Spend Matters welcomes another guest post from Awies Qureshi of Mintec.
As we get further into the summer months and the weather starts to heat up, so does the price of crude oil. The summer is the driving season and the increase in gasoline consumption means higher demand for crude oil. However, this year there are more than just driving habits causing prices to rise. Crude oil prices in the US have increased by nearly 10 percent since the start of the year, and the international benchmark rose over 5 percent in just the last month. So what’s to blame for the rise in prices?
At the start of the year, the abnormally cold weather in the northern and central parts of the US meant that more energy was needed to heat homes. The higher demand caused inventory levels at the key Oklahoma storage hub to drop to almost half since the start of the year. As a result, West Texas Intermediate (WTI) crude oilprices have been gradually rising since mid-January.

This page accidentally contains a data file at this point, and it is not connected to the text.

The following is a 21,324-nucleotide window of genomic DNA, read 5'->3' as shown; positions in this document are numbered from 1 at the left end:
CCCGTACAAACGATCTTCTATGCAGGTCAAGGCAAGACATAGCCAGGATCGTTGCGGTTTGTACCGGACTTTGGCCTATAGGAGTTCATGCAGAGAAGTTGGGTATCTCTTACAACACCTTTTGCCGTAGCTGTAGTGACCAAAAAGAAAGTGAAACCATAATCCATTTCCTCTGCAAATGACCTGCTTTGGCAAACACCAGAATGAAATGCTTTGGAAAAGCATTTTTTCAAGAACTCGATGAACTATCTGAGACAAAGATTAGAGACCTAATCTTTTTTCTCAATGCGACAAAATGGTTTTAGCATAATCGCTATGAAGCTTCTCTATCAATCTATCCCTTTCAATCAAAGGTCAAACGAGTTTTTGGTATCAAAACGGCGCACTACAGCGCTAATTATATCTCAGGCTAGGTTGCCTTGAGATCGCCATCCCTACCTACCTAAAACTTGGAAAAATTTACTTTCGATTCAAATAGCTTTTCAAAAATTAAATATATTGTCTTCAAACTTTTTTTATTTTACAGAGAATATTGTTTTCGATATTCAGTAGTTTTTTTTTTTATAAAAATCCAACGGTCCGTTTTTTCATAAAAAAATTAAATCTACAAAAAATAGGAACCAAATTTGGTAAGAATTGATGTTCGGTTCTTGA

Recently though the weather has taken a back seat to other events. The escalation of a military campaign by insurgents in Iraq has caused concerns over crude oil supply. The key oil facilities in Iraq are located in the south, an area which is yet to be affected. So far exports and production have not been disrupted. However, rising concerns over the safety of oil facilities has led to major international oil and gas companies to start evacuating staff from Iraq.
It is difficult to predict the full impact these events may have on exports and prices. It is safe to say that we are not likely to see a drop in prices for a while, which could result in weaker US economic growth for the second half of the year.